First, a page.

Taking a different look at the candidates
MANLIUS — Some of Bureau Valley art teacher Sheila Heth’s high school students are looking beneath the surface at this year’s presidential and vice presidential candidates.
With every presidential election, Heth teaches her students about the art of political caricature, an exaggerated form of drawing that shows more than just a person’s physical features.
Heth said when she starts the project, the students study caricaturists Honoré Daumier and Thomas Nast.
“Then we talk about what a caricature is, and then we go through all the different pen and ink techniques,” Heth said.
The students then get to choose one of the four main candidates for the two offices.
“They have to do a little research on what their candidate is all about because then I want them to put some of that, whether it’s pro or con, in the picture,” Heth said.
Student Daniel Trone said a caricature can pick on a person with insecurities or the things they do.
“It points out things that are wrong or things that are really good about the person,” he said.
Classmate Hope Wollerman said a good caricature can teach people things about a candidate.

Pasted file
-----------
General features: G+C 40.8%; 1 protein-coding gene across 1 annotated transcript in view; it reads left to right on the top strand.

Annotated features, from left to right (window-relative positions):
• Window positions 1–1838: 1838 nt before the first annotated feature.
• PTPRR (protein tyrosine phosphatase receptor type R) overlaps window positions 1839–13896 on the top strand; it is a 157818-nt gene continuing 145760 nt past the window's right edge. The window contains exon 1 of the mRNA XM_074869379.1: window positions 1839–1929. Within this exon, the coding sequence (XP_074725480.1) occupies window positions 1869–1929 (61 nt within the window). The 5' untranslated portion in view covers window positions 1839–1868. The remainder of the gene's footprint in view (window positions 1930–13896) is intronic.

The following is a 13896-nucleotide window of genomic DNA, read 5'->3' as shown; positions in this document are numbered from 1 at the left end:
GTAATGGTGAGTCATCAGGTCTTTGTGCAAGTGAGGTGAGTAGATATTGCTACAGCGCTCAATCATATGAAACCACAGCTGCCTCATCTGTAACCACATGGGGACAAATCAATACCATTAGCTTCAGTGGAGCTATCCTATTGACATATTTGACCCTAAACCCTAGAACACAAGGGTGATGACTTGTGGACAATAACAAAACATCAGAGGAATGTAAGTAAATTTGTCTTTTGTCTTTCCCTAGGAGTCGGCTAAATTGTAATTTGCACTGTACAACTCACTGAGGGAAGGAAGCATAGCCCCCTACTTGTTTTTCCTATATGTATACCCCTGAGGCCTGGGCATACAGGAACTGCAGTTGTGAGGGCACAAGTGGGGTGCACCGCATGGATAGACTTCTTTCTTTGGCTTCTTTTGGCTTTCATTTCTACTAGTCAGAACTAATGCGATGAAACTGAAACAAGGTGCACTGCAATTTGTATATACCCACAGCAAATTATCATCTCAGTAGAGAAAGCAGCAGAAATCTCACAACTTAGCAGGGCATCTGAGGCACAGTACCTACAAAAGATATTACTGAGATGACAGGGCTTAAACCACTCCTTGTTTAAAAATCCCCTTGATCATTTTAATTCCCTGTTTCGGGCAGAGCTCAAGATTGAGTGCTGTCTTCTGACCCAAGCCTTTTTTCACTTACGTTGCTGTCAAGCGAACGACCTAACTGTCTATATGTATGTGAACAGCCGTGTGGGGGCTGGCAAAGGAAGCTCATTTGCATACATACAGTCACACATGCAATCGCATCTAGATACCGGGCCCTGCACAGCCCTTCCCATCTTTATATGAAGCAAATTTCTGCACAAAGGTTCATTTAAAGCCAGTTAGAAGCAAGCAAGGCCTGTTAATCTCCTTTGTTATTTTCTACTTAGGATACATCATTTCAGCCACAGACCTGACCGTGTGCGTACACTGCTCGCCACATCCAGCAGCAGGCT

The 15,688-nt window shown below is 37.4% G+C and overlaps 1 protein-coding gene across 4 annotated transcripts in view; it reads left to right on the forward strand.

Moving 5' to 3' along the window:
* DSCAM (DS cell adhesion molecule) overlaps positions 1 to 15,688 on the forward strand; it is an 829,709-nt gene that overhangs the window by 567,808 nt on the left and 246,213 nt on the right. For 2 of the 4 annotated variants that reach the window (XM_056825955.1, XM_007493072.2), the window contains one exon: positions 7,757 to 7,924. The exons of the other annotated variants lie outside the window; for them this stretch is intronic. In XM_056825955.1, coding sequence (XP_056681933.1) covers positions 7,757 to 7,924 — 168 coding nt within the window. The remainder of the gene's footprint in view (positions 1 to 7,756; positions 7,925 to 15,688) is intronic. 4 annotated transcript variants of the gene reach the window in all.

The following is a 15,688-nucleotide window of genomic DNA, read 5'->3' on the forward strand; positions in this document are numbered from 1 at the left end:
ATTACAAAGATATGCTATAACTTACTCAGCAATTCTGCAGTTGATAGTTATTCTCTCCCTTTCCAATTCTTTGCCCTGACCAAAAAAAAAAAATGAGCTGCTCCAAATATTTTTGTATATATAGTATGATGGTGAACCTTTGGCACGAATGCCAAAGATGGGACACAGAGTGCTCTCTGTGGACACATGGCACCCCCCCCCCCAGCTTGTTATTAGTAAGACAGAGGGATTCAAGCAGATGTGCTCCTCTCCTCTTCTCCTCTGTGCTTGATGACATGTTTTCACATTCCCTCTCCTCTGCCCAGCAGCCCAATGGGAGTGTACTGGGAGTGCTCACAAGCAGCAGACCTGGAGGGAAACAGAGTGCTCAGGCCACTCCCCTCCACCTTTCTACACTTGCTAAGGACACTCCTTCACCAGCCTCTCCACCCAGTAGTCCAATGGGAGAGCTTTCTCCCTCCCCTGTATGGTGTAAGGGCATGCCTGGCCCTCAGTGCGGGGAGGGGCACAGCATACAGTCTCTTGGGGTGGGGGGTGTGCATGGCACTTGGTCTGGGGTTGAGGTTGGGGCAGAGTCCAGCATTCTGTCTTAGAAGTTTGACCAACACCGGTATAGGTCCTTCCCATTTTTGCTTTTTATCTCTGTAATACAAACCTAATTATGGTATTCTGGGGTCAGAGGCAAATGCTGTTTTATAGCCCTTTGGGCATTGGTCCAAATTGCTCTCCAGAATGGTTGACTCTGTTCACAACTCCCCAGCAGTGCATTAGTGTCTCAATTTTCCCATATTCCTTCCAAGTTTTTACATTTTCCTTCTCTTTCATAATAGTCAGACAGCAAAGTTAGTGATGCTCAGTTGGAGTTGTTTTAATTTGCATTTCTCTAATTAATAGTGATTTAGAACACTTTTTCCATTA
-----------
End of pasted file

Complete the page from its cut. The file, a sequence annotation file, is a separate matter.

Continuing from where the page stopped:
“There are sometimes secrets about the candidates that people didn’t normally know,” she said.
Daniel chose Republican vice presidential candidate Paul Ryan for his caricature.
“I picked the person I knew the least about, so I could do a little research and kind of know what he’s doing,” he said.
Daniel said everyone talks about Ryan being a young, fresh face for the Republican Party, so he dressed him as a baby, complete with a rattle.
“I kind of gave him a dumbfounded look like he didn’t know what was going on,” he said. “And he’s dragging his little blanket over the word ‘Medicare’ because he didn’t agree with that.”
Hope chose the senior half of the Republican ticket.
“I did Mitt Romney because I like him as a candidate, compared to who we have in office now,” she said.
Hope said she focused on Romney’s plan for 20 percent tax cuts and his ability to beat the Democrats.
“Here’s the Democratic Party — which is the donkey— and he’s whipping that out of there and bringing new stuff in,” she said of her artwork.
Classmate Amber Shipp chose President Barack Obama.
“I wanted him to look older because after four years in office, he does look a lot older, and he’s gone through a lot of stress,” she said.
So Amber drew a picture of the current, older-looking, Obama holding a mask showing how he looked younger four years ago.
“And then I have him holding the health care reform and all the money falling out of it because of how expensive it is,” she said.
Heth ended up being the one to draw Vice President Joe Biden’s caricature because no one in the class wanted to draw him.
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